EMDR is increasingly used in the treatment of depression, especially when it is linked to previous trauma. The treatments we use are explained in more detail below:
Eye Movement Desensitisation and Reprocessing integrates elements of many valuable psychotherapies in a structured way designed to maximise treatment effects. These include psychodynamic, cognitive behavioural, interpersonal, experiential, and body centred therapies. EMDR seems to directly influence the way that the brain functions. It helps to restore normal ways of dealing with problems, (i.e. information processing). EMDR appears to mimic what the brain does naturally on a daily basis during dreaming or REM (Rapid Eye Movement) sleep.
Hypnosis is extremely effective in helping a client to reach positive outcomes through using hypnotherapy. For example, once the subconscious mind is accessed it is possible to uncover unhelpful memories, deal with them, and move forward. Hypnosis is not intended to replace medication, nor is it a "magic wand" that miraculously causes all symptoms to disappear. However, it can help people find the motivation to take action, to make decisions, to change negative self-talk and build self-esteem and confidence. It can also deal with feelings of guilt and lack of self-worth. Hypnosis is a useful technique in helping someone get rid of unnecessary fears that prevent them moving on. Removal of fear of failure (or fear of success) is vital in providing a sense of direction and achievable goals. Over time, mood and energy levels increase, and clients are able to move forward with confidence
CBT is a form of psychotherapy that emphasises the important role of thinking in how we feel and what we do. For example, someone who is anxious would view the world as dangerous and threatening and they would believe themselves to be vulnerable and other people as hostile. The depressed person, in contrast, may see himself or herself as bad or unlovable, constantly being rejected by others in a world that was indifferent to them. A depressed person often adopts negative beliefs and assumptions about themselves, others and the world around them. The role of the cognitive therapist is to challenge these assumptions. Homework is an integral part of this process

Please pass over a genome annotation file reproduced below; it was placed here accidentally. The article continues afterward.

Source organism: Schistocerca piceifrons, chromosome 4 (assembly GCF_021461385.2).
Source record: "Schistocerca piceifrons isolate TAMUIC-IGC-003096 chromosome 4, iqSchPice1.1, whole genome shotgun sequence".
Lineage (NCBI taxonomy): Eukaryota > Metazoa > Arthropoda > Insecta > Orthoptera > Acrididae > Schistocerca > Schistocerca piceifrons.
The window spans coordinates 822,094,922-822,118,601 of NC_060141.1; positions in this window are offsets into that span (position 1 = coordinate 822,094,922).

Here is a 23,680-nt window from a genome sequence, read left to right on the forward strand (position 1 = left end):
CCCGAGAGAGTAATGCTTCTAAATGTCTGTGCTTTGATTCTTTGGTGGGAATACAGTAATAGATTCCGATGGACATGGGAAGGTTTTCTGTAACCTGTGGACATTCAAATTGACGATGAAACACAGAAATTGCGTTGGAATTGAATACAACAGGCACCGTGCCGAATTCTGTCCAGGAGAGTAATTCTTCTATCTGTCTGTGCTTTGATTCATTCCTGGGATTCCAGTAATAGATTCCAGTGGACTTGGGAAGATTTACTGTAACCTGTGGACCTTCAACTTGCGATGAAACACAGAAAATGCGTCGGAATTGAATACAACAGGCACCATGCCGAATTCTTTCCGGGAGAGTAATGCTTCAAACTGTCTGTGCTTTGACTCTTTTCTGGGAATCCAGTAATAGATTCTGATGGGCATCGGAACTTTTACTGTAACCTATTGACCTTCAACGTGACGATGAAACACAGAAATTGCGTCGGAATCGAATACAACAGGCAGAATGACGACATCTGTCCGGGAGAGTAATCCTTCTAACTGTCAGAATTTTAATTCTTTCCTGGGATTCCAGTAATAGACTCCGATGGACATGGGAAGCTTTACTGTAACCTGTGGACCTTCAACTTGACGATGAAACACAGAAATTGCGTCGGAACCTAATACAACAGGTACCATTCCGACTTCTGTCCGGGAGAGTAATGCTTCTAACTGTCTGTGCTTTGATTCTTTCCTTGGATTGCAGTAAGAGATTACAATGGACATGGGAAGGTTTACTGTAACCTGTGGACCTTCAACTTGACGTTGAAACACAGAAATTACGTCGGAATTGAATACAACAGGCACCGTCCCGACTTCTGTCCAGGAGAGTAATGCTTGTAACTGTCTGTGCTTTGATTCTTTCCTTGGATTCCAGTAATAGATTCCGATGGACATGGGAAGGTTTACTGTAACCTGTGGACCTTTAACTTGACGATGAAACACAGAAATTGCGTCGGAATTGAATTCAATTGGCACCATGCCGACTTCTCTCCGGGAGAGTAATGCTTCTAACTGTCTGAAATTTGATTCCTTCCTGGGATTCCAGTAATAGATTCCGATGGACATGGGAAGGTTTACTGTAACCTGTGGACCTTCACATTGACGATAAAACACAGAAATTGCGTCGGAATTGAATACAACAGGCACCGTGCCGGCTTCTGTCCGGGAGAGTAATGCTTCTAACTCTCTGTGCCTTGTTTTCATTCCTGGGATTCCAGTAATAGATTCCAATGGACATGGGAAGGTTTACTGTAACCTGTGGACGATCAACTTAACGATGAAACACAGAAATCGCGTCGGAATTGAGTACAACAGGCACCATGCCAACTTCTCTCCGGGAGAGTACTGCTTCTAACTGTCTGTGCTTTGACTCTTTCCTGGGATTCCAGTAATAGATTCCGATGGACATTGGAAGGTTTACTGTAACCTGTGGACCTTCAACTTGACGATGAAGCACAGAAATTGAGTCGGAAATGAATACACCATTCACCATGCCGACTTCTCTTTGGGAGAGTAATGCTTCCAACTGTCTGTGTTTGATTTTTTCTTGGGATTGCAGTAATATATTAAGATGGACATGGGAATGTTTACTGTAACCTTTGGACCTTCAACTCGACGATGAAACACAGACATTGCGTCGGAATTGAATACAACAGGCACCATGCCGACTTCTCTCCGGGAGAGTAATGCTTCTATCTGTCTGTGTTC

The basic premise of NLP is that the words we use reflect an inner, subconscious perception of our problems. If these words and perceptions are inaccurate, as long as we continue to use them and to think of them, the underlying problem will persist. The use of NLP can challenge these perceptions. You will learn to access your own strategies for successfully dealing with the world and allow the 'non-depressed you' to take precedence
Transactional analysis is based on the belief that everyone has a child, adult and parent self within themselves and, within each social interaction, one self predominates. Some people see life as a basically benign and positive experience and themselves as basically acceptable. Eric Berne called this positive experience of self "being OK." Others decide they are not acceptable (not OK) as human beings and that they will fail in some way. These expectations, based on a decision about how life will be, become a person's existential position. By recognising these roles, a client can choose which one to adopt and so change behaviour.
Specialist Certificate in Depressive Disorders - September 2008 - £225
Rates of Depression are on the increase and yet, according to Michael Yapko in his book, 'Hand me Down Blues'. It is one of the most treatable disorders.
Medication alone can never be an entirely adequate form of treatment.
We will explain how the use of psychotherapy and hypnotherapy can be effective treatments for this distressing condition.
This specialist certification programme is designed for hypnotherapists - both students and those in practice. Our popular 3-day masterclass looks at stress & depression, anxiety & depression, trauma & ptsd. upbringing and the role of the family, cognitive & hypnotic interventions and childhood depression. Includes comprehensive course manual and plenty of practical/experiential work